Change something => Find out how it went => Learn from it => Change something again. Generally speaking you want as short a feedback loop as possible, so you can adapt your process quickly.
Feedback can be provided in many forms such as:
- Pair Programming
- Code Reviews
- Unit Tests
- Automated Integration Tests
- Automated Acceptance Tests
- Automated Regression Tests
- Exploratory Testing
Of course the agile tester should ensure that proper and effective tests are written and executed at each level.
Well Versed in Agile Methodologies
Good agile testers have read and understood the agile manifesto and implement its principles on their daily tasks. Agile testers know that they are part of the delivery team and that there is no separation of testing phase and development phase, but rather testing is a continuous activity which happens as part of the development.
Good agile testers know that change is inevitable and that priorities change on a daily basis. There might be last minute urgent production bug fixes which requires testing as well as testing the new features and functionality.
Agile Testers understand the agile terminologies and participate in the activities. They read books such as Agile Testing by Lisa Crispin and Janet Gregory, User Stories Applied by Mike Cohn, Specifications By Example by Gojko Adzic.
In order to be able to design effective tests which are aimed at finding bugs and execute a successful exploratory testing session, agile testers need to have good understanding and knowledge of the domain application.
Good agile testers spend time to learn the terminology of the specific domain, understand architectural diagrams and help devise meaningful business case scenarios.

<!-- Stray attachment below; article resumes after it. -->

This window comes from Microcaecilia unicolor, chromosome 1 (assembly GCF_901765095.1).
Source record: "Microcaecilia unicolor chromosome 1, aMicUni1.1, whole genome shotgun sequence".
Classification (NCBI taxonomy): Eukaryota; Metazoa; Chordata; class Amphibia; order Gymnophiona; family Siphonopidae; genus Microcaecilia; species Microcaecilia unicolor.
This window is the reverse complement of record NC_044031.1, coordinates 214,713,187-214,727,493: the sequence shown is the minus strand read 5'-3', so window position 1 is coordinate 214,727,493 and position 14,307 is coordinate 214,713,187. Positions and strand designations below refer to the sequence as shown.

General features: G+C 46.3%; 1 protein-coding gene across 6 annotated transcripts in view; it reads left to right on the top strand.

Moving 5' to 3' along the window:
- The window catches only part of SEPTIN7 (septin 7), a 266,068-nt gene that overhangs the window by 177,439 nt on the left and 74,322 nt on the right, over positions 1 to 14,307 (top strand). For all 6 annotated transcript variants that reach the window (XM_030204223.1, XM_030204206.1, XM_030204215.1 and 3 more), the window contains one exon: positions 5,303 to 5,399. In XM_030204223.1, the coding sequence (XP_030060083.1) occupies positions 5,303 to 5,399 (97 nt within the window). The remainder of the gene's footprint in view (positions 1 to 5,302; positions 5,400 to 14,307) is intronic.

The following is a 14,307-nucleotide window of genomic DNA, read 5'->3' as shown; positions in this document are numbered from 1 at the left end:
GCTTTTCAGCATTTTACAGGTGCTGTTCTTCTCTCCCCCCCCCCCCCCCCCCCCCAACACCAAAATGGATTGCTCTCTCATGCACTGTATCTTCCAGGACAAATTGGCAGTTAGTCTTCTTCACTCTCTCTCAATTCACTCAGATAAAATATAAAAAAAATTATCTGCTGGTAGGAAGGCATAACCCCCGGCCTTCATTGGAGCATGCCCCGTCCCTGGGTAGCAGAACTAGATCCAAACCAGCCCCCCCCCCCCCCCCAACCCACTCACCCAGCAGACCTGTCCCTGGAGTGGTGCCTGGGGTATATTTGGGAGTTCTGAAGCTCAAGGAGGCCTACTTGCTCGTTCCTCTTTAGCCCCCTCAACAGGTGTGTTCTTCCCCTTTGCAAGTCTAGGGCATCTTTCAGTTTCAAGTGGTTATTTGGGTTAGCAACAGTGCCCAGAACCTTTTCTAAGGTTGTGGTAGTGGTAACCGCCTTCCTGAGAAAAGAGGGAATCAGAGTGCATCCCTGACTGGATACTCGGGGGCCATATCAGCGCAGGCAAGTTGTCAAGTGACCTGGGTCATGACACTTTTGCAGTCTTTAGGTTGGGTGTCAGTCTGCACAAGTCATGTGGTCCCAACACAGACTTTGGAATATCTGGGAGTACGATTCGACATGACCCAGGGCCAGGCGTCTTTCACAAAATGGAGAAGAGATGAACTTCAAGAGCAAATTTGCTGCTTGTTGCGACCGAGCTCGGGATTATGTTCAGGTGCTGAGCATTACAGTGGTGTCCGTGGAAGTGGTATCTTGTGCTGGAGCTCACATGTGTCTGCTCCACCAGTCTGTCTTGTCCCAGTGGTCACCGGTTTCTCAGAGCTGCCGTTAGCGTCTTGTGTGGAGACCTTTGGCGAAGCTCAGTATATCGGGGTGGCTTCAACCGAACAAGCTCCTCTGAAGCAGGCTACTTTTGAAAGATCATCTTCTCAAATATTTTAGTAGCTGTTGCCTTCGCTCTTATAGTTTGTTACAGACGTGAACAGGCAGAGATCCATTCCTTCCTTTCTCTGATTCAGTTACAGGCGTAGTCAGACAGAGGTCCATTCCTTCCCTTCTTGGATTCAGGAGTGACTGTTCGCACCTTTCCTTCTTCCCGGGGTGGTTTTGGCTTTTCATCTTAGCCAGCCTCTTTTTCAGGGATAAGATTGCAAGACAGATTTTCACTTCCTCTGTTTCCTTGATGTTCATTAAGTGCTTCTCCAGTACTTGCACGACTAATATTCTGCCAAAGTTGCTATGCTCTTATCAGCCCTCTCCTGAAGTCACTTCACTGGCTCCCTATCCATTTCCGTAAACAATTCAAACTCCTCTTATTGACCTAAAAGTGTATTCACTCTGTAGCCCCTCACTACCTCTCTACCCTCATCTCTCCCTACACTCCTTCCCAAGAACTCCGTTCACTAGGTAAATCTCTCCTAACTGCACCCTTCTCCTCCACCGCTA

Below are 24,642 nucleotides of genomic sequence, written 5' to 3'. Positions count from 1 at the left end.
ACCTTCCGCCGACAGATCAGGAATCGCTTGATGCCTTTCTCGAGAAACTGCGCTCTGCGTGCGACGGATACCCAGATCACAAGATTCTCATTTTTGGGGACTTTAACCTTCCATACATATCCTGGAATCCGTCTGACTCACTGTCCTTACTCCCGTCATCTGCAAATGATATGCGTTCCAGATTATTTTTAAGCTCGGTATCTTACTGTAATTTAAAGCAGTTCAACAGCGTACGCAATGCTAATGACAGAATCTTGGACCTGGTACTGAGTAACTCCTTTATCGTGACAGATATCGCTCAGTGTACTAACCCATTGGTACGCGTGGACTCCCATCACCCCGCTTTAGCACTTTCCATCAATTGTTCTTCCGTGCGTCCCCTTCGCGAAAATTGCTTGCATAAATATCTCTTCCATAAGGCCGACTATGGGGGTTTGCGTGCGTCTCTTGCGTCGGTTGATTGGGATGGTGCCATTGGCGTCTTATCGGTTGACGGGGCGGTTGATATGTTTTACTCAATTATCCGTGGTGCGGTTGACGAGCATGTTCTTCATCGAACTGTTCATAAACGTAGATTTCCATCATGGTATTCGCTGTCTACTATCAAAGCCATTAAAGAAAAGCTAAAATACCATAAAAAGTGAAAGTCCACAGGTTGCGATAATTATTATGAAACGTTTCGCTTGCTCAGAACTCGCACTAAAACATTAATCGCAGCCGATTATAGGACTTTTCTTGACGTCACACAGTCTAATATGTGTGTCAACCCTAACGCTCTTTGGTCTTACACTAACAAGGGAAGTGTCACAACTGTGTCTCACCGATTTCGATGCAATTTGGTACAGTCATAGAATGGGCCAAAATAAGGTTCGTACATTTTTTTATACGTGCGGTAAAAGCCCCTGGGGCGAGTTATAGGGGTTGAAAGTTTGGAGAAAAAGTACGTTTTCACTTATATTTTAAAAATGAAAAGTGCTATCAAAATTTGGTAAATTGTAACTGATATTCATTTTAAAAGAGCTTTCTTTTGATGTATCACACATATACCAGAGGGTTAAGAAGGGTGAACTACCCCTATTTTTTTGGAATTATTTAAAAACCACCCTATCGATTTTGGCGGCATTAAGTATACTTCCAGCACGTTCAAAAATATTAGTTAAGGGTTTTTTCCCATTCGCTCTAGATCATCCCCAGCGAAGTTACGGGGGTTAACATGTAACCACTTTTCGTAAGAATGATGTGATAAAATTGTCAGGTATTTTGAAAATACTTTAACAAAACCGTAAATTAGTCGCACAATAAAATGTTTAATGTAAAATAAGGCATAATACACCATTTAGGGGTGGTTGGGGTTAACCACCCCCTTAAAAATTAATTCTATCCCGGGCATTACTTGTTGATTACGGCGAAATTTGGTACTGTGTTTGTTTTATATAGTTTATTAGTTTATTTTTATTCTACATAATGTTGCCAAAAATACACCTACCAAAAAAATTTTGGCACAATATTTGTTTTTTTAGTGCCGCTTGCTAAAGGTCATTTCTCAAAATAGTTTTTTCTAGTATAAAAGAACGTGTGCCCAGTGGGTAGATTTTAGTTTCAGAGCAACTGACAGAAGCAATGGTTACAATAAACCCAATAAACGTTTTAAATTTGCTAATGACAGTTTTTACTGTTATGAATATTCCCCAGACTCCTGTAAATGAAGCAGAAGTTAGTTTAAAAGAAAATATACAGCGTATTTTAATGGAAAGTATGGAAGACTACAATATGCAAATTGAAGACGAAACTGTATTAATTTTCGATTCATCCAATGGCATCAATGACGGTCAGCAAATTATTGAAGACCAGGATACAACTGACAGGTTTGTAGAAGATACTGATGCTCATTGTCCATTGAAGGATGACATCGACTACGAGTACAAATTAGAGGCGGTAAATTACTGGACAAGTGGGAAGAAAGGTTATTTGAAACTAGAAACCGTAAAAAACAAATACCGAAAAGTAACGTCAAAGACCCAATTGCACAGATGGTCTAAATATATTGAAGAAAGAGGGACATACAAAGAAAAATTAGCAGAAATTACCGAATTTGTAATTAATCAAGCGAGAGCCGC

Although domain knowledge is vital in agile testing environments, because of the short time and crazy workload, good agile testers are highly skilled in the test profession so that they can design less tests with more coverage and are comfortable using techniques such as pairwise to design tests.
Domain knowledge can be obtained by talking to BAs and Developers, working with the application, and reading specifications.
Eager to Learn and Improve
An Agile team should, between the team members, have all the necessary skills to build and deliver a good solution, encompassing technical and business skills.
Team members in agile teams are multi-skilled. Developers know the importance of testing (or at least they should) and write automated tests where appropriate and applicable.
Likewise, good agile testers keep up with the changing technologies, learn new skills, such as coding/programming, HTTP, databases, API testing, technical testing in order to help their peer developers to keep moving fast.
Having said that, it does not mean that if a tester cannot code has no place in an agile team. Highly skilled testers provide a lot of value to the agile team, however having technical knowledge helps develop their career further and be more in demand.
The key drivers to a successful Agile team are the mentality and the attitude of the individual team members, together with everyone sharing a team objective and a team measure of success. This ensures the team and the individuals within the team are driven and motivated by the “All for one and one for all” mentality. What we look for is the “What can I do to help here?” attitude, rather than the “That’s not my problem” mentality.